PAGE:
In one of the ginning factories, we found Versha and Pryanka. They were both 11 years old, far away from home and too shy or frightened to speak.

An adult worker, Gauri, explained they had been sent there through a labour agent by their parents.

“They came some months back,” she said. “They don’t get paid. The money must go straight to their parents.”

Some estimates put the number of cotton child workers in India as high as half a million.

“A third of the workers may be children,” says Sudhir Katiyar, who runs the campaigning organisation Prayas Centre for Labor Research and Action.

“Children are at every stage of the process, seeding cotton, picking it and ginning and beyond, too,” he says.

Mr Katiyar refers to the cotton dust in the ginning factories as “the horror of the white cloud”, as it can cause lung disease at an early age.

By law, he says, masks and safety equipment should be provided to all workers. Children should not work until they are 16.

There have been cases of them falling asleep through exhaustion and suffocating in the piles of raw cotton.

Workers are paid just over $2 (£1.30) a day, when they should be paid $7 for a 12-hour shift, Mr Katiyar insists.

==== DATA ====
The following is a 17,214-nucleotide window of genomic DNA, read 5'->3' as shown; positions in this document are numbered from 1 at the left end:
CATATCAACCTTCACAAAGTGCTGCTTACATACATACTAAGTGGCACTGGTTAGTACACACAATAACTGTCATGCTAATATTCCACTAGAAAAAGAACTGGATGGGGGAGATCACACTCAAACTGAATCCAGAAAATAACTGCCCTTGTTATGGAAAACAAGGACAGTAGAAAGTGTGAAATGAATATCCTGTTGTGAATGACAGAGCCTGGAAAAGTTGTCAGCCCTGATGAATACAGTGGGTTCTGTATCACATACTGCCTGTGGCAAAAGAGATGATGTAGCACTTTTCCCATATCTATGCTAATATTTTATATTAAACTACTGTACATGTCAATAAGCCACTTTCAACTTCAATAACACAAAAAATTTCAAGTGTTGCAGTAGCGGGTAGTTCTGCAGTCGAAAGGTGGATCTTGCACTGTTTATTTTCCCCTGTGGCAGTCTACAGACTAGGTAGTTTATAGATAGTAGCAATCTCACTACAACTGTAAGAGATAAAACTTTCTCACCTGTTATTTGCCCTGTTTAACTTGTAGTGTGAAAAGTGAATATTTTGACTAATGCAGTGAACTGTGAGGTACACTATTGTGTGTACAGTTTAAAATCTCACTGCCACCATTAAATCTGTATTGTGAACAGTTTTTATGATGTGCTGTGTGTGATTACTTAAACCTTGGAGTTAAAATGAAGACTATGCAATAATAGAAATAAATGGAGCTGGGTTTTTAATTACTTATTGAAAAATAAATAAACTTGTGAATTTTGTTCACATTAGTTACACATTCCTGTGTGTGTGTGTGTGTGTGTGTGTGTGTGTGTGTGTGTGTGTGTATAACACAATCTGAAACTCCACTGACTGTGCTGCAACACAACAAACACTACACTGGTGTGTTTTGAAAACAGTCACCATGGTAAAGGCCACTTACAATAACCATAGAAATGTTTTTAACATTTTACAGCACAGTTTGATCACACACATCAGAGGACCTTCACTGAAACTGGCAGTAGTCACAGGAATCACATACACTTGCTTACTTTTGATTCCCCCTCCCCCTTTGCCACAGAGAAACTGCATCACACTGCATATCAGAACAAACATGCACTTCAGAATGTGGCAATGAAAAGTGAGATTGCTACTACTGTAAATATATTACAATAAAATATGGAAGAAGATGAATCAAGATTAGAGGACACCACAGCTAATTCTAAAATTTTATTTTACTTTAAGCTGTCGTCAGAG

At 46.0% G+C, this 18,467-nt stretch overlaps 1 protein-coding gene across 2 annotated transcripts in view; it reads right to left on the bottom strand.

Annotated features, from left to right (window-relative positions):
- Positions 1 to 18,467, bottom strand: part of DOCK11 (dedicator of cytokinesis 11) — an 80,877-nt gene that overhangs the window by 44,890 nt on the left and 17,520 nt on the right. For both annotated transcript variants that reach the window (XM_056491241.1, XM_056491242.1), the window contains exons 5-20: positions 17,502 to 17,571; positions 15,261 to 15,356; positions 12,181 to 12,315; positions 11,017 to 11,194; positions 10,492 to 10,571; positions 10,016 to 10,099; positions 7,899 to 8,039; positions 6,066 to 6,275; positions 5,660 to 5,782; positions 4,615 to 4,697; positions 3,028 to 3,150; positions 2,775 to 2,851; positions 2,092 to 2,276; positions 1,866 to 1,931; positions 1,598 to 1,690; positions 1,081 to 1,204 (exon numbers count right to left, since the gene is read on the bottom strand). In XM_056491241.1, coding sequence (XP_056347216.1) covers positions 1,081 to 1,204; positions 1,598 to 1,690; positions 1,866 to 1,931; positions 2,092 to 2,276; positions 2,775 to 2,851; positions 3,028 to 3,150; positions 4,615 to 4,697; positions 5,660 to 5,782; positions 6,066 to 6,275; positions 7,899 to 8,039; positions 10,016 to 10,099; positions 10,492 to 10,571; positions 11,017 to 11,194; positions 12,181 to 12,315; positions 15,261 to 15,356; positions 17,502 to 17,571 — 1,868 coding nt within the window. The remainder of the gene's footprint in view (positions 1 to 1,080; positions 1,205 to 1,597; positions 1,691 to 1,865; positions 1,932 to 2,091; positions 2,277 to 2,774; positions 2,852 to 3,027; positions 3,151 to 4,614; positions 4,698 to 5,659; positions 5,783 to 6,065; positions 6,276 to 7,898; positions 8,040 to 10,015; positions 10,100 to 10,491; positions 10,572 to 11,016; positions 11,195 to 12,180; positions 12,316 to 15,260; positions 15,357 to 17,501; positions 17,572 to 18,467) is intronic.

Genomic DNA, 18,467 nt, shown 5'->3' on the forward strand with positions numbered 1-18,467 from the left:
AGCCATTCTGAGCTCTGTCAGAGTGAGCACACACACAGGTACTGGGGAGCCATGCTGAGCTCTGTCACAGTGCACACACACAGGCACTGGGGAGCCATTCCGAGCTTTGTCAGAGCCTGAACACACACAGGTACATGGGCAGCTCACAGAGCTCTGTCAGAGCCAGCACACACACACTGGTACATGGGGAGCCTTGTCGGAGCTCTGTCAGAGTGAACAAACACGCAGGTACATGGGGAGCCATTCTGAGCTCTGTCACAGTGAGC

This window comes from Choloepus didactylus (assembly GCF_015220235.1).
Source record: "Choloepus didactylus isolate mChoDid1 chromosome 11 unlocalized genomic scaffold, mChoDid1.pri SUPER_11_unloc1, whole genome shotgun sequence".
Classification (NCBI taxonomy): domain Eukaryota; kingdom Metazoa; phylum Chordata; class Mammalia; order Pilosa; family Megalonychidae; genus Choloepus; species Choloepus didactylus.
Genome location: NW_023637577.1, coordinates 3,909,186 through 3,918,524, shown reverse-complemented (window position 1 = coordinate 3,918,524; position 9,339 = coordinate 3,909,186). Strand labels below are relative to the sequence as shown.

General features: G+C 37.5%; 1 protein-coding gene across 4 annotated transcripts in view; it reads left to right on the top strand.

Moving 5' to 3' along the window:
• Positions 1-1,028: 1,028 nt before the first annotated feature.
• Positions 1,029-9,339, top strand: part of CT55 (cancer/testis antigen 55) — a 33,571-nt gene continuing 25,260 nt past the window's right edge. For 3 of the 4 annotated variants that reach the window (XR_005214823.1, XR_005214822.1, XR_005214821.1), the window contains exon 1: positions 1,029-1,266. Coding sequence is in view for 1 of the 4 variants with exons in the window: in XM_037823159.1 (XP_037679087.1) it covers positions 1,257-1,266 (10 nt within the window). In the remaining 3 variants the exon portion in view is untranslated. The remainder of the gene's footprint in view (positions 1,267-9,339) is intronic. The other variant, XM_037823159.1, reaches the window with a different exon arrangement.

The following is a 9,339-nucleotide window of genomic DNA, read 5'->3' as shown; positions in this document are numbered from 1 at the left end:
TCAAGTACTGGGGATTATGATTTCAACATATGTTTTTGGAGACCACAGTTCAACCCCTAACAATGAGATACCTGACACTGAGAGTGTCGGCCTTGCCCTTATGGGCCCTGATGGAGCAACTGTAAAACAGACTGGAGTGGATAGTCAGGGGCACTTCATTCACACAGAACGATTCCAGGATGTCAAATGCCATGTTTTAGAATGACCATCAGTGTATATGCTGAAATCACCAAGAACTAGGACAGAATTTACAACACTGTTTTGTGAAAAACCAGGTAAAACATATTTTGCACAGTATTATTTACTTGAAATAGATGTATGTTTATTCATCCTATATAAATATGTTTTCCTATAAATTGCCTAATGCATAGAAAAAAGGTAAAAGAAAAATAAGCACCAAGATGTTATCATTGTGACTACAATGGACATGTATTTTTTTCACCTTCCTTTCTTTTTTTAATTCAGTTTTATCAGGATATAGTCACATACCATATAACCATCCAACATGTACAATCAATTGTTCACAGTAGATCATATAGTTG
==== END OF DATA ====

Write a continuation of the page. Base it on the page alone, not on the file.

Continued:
From the ginning factories, the cotton is spun into thread from which textiles are made.

It is at this stage that the supply chain becomes a completely different world.

Mandhana Industries in Tarapur, two hours from Mumbai, is a supplier to many European brands.

Its plant is clean and modern, with an abundance of posters promoting good working practices. Staff wear protective masks and clothing.

“We have a social programme,” says Mandhana president Ajay Prakash Bhatnagar. “We have doctors and health care. We take care of everything.

“I think this is why we get so many repeat orders again and again. Our customers are happy with the way we operate.”

Usually companies like Mandhana track their supply chain to the spinning mills, while high street retailers track back to their immediate suppliers. Little or no scrutiny is made of the ginning factories and cotton fields.

None of the retailers we contacted agreed to be interviewed on this issue.

But Arcadia, owner of outlets such as Top Shop, BhS and Miss Selfridge, issued a statement saying: “We are committed to ensuring that the workers in our suppliers’ supply chains are treated fairly.